Neurobiologists from the Universities of Freiburg and Basel have published a report on previously unknown subunits of GABAB receptors of the central nervous system in the renowned scientific journal Nature. GABAB receptors are transmembrane proteins in nerve cells that are of crucial importance for brain function as well as playing a vital role in therapy and pharmaceutics.
A team of scientists led by Prof. Dr. Bernd Fakler from the Institute of Physiology at the University of Freiburg and the Centre for Biological Signalling Studies BIOSS and Prof. Dr. Bernhard Bettler from the Department of Biomedicine of the University of Basel succeeded in comprehensively analysing the composition of the brain's GABAB receptors.
The team identified four new components of the GABAB receptor complexes, including the so-called KCTD proteins, members of a gene family that has not yet been described. The researchers were able to demonstrate that the KCTD proteins determine both the pharmacological and the biophysical characteristics of the GABAB receptors. Among other things, the newly identified proteins explain why the previously known subunits were not able to reproduce the characteristics of the brain receptors.
GABA (= gamma-amino-butyric acid) receptors are the most important inhibitory neurotransmitter receptors of the central nervous system. They prevent the nerve cells from activating too strongly, and potentially leading to neurological and psychiatric illnesses such as convulsions, depression or anxiety. Two types of GABA receptors, the GABAA and GABAB receptors, are currently known. The GABAA receptors are responsible for rapid inhibition in the brain and are the main site of action of important drugs such as Valium, which is used to treat anxiety conditions, for the therapy of epileptic seizures and as a sleeping aid. GABAB receptors are important for the prolonged inhibition of the nerve cells. Drugs that activate GABAB receptors are used to treat spinal cord injuries, multiple sclerosis, addiction and narcolepsy.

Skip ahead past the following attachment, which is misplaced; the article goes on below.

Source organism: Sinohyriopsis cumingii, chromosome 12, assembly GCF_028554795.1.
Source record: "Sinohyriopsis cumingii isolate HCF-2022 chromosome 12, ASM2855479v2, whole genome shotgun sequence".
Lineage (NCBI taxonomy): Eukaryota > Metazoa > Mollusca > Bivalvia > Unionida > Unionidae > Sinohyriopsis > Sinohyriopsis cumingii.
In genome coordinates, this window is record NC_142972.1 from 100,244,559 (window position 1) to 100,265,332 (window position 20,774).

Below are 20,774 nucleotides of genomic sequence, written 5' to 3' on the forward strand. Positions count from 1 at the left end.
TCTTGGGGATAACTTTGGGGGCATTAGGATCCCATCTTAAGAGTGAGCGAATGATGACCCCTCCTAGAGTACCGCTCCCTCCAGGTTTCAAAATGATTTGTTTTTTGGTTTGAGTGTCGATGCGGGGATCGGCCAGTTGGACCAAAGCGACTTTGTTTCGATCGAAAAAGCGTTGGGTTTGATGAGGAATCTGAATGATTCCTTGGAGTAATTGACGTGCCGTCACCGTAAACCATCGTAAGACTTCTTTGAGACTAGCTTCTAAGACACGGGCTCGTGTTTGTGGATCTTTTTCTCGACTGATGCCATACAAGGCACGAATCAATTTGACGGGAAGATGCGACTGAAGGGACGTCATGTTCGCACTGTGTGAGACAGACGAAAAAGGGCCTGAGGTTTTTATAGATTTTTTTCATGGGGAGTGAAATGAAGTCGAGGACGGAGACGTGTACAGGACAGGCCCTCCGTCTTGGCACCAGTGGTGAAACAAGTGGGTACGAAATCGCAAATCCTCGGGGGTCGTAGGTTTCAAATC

The findings published in "Nature" could have enormous therapeutic benefits. Scientists believe that it will soon be possible to develop drugs that selectively influence a particular receptor subtype. This could lead to a reduction in side effects as well as entirely new therapeutic applications.
In addition to these applications, there is another reason why the research carried out by the physiologists in Freiburg and Basel is of major interest for the pharmaceutical industry: GABAB receptors belong to the family of G-protein coupled receptors (GPCRs), the largest and most diverse group of membrane receptors. GPCRs play a key role in medicine: Approximately 60 per cent of all prescription drugs currently on the market act on these receptors.
The discovery that the structure of GPCRs is both more complex than previously believed and that they include additional specific subunits which have a decisive influence on their signal transduction could greatly increase the number of different GPCR types, and the number of possible drug target proteins.
Publication: Nature: Native GABAB receptors are heteromultimers with a family of auxiliary subunits.Jochen Schwenk, Michaela Metz, Gerd Zolles, Rostislav Turecek, Thorsten Fritzius, Wolfgang Bildl, Etsuko Tarusawa, Akos Kulik, Andreas Unger, Klara Ivankova, Riad Seddik, Jim Y. Tiao, Mathieu Rajalu, Johana Trojanova, Volker Rohde, Martin Gassmann, Uwe Schulte, Bernd Fakler, Bernhard BettlerPublished online: 18. April 2010, doi:10.1038/nature08964
Contact:Prof. Dr. Bernd FaklerUniversity of FreiburgInstitute of Physiology and Centre for Biological Signalling Studies (bioss) Tel.: +49 (0)761 203 5175 E-mail: bernd.fakler(at)physiologie.uni-freiburg.de